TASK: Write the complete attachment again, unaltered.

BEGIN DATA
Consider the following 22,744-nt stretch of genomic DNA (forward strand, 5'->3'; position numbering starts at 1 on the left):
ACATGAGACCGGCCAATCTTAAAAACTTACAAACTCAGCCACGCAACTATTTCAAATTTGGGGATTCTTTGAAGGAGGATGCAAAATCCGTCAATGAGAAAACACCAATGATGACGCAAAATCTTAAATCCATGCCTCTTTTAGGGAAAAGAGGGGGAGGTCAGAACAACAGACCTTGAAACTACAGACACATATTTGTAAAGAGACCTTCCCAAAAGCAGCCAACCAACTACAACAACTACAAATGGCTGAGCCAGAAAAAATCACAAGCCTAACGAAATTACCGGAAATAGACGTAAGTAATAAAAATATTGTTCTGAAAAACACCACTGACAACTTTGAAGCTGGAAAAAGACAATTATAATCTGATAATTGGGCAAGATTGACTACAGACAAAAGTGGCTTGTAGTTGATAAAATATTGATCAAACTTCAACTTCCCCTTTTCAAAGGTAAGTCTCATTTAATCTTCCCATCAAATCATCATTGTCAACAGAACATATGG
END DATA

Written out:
Consider the following 22,744-nt stretch of genomic DNA (forward strand, 5'->3'; position numbering starts at 1 on the left):
ACATGAGACCGGCCAATCTTAAAAACTTACAAACTCAGCCACGCAACTATTTCAAATTTGGGGATTCTTTGAAGGAGGATGCAAAATCCGTCAATGAGAAAACACCAATGATGACGCAAAATCTTAAATCCATGCCTCTTTTAGGGAAAAGAGGGGGAGGTCAGAACAACAGACCTTGAAACTACAGACACATATTTGTAAAGAGACCTTCCCAAAAGCAGCCAACCAACTACAACAACTACAAATGGCTGAGCCAGAAAAAATCACAAGCCTAACGAAATTACCGGAAATAGACGTAAGTAATAAAAATATTGTTCTGAAAAACACCACTGACAACTTTGAAGCTGGAAAAAGACAATTATAATCTGATAATTGGGCAAGATTGACTACAGACAAAAGTGGCTTGTAGTTGATAAAATATTGATCAAACTTCAACTTCCCCTTTTCAAAGGTAAGTCTCATTTAATCTTCCCATCAAATCATCATTGTCAACAGAACATATGG